Electronic Communications Privacy Act of 1986 (ECPA), 18 U.S.C. § 2510-22.
Background. The Electronic Communications Privacy Act and the Stored Wire Electronic Communications Act are commonly referred together as the Electronic Communications Privacy Act of 1986 (ECPA). The ECPA updated the Federal Wiretap Act of 1968. The older Wiretap Act had been written to address interception of conversations using "hard" telephone lines. The onset of computer and other digital and electronic communications prompted the need to make the update. The USA PATRIOT Act and subsequent federal enactments have clarified and updated the ECPA in light of the ongoing development of modern communications technologies and methods, including easing restrictions on law enforcement access to stored communications in some cases.
General Provisions. The ECPA, as amended, protects wire, oral, and electronic communications while those communications are being made, are in transit, and when they are stored on computers. The Act applies to email, telephone conversations, and data stored electronically. ECPA has three titles:
Title I of the ECPA, which is often referred to as the Wiretap Act, prohibits the intentional actual or attempted interception, use, disclosure, or "procure[ment] [of] any other person to intercept or endeavor to intercept any wire, oral, or electronic communication." Title I provides exceptions for operators and service providers for uses "in the normal course of his employment while engaged in any activity which is a necessary incident to the rendition of his service" and for "persons authorized by law to intercept wire, oral, or electronic communications or to conduct electronic surveillance, as defined in section 101 of the Foreign Intelligence Surveillance Act (FISA) of 1978." 18 U.S.C. § 2511. It provides procedures for Federal, State, and other government officers to obtain judicial authorization for intercepting such communications, and regulates the use and disclosure of information obtained through authorized wiretapping. 18 U.S.C. § 2516-18. A judge may issue a warrant authorizing interception of communications for up to 30 days upon a showing of probable cause that the interception will reveal evidence that an individual is committing, has committed, or is about to commit a "particular offense" listed in § 2516. 18 U.S.C. § 2518. Title I also prohibits the use of illegally obtained communications as evidence. 18 U.S.C. § 2515.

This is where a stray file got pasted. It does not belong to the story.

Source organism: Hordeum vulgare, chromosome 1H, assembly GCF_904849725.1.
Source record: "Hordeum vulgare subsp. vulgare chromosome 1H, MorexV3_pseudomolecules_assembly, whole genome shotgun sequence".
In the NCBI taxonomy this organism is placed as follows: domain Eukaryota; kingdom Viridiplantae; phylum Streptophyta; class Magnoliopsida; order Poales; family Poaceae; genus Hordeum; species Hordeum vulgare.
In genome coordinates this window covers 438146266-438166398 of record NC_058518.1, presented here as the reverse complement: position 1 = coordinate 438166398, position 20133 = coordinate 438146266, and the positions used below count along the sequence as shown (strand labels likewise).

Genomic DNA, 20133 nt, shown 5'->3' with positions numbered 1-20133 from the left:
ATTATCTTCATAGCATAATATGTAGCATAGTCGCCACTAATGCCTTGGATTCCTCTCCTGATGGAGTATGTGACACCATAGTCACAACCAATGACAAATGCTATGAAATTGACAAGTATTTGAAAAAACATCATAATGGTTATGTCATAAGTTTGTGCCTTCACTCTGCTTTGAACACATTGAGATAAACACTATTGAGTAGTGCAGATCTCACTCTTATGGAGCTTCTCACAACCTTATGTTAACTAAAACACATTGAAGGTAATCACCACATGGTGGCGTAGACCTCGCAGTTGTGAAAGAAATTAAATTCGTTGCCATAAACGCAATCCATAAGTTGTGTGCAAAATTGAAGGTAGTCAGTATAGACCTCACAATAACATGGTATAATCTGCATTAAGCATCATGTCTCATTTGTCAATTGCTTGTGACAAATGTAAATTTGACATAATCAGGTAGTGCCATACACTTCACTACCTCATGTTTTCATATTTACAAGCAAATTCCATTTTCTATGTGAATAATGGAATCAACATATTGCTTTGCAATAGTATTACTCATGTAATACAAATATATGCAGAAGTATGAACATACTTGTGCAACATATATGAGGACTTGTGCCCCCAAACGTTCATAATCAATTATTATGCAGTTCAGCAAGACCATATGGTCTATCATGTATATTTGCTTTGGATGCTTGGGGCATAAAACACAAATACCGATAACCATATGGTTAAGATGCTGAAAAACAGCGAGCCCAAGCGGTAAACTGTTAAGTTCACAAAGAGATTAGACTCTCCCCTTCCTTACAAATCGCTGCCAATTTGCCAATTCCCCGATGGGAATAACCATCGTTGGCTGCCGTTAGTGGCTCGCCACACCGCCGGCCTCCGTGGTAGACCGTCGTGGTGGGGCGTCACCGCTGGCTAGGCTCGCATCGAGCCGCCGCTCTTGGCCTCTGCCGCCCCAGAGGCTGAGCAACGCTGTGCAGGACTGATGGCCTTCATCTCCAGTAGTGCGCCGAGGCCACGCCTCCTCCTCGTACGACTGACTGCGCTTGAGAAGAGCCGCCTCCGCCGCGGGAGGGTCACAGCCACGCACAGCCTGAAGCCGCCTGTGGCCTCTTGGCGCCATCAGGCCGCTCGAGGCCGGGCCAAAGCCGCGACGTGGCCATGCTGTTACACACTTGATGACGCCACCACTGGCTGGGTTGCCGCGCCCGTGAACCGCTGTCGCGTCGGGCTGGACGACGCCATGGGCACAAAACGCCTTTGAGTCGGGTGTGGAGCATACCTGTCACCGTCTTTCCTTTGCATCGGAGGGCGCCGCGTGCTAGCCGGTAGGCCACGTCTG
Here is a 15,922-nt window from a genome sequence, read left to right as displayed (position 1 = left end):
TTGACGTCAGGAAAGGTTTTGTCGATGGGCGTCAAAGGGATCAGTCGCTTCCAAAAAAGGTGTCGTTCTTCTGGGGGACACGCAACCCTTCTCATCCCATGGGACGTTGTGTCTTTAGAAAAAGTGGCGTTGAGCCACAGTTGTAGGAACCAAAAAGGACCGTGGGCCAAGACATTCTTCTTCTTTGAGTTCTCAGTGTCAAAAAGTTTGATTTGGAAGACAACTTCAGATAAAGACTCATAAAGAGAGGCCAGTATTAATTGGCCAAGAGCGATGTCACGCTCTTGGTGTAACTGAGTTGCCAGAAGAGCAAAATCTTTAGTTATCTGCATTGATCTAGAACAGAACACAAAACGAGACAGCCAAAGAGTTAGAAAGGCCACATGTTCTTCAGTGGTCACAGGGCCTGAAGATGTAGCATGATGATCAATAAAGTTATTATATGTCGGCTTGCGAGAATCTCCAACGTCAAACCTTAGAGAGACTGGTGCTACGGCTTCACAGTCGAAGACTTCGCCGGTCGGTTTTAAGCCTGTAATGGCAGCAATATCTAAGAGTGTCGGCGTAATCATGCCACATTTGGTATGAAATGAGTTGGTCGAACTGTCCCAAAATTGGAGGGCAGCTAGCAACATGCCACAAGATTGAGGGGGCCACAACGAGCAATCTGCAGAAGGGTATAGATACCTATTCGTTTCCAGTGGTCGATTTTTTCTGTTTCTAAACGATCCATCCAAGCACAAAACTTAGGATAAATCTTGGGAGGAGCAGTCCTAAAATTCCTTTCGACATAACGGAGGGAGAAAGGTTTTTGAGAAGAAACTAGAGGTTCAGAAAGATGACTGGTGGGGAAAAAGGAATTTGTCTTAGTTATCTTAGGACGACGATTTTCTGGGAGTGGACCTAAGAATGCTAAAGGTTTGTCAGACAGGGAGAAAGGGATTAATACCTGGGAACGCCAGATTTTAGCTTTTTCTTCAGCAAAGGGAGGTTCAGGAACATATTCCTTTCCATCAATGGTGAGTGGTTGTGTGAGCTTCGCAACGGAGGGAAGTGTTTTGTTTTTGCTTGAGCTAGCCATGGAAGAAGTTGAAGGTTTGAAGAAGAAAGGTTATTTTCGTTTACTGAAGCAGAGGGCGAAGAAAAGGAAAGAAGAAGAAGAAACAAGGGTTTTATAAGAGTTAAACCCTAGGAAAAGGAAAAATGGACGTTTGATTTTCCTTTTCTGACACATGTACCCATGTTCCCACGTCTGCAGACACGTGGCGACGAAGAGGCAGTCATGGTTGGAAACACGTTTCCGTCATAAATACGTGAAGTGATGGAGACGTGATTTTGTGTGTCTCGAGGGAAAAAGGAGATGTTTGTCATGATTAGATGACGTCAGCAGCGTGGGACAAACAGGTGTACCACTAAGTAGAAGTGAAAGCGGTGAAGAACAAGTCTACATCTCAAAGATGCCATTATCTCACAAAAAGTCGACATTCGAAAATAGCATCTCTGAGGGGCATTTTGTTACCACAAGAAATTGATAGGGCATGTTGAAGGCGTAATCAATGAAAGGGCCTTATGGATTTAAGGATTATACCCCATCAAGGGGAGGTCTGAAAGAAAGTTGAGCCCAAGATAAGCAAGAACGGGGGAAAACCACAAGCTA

Title II of the ECPA, which is called the Stored Communications Act (SCA), protects the privacy of the contents of files stored by service providers and of records held about the subscriber by service providers, such as subscriber name, billing records, or IP addresses. 18 U.S.C. §§ 2701-12.
Title III of the ECPA, which addresses pen register and trap and trace devices, requires government entities to obtain a court order authorizing the installation and use of a pen register (a device that captures the dialed numbers and related information to which outgoing calls or communications are made by the subject) and/or a trap and trace (a device that captures the numbers and related information from which incoming calls and communications coming to the subject have originated). No actual communications are intercepted by a pen register or trap and trace. The authorization order can be issued on the basis of certification by the applicant that the information likely to be obtained is relevant to an ongoing criminal investigation being conducted by the applicant’s agency.
Amendments. The ECPA was significantly amended by the Communications Assistance to Law Enforcement Act (CALEA) in 1994, the USA PATRIOT Act in 2001, the USA PATRIOT reauthorization acts in 2006, and the FISA Amendments Act of 2008. Other acts have made specific amendments of lesser significance.
Civil Rights and Civil Liberties. "The structure of the SCA reflects a series of classifications that indicate the drafters’ judgments about what kinds of information implicate greater or lesser privacy interests. For example, the drafters saw greater privacy interests in the content of stored emails than in subscriber account information. Similarly, the drafters believed that computing services available ‘to the public’ required more strict [sic] regulation than services not available to the public…To protect the array of privacy interests identified by its drafters, the [Act] offers varying degrees of legal protection depending on the perceived importance of the privacy interest involved. Some information can be obtained from providers with a subpoena; other information requires a special court order; and still other information requires a search warrant. In addition, some types of legal process require notice to the subscriber, while other types do not."
U.S. Dept. of Justice, Searching and Seizing Computers and Obtaining Electronic Evidence In Criminal Investigations (2009), pp. 115-116, (287 pp PDF). The Act reflects a general approach of providing greater privacy protection for materials in which there are greater privacy interests.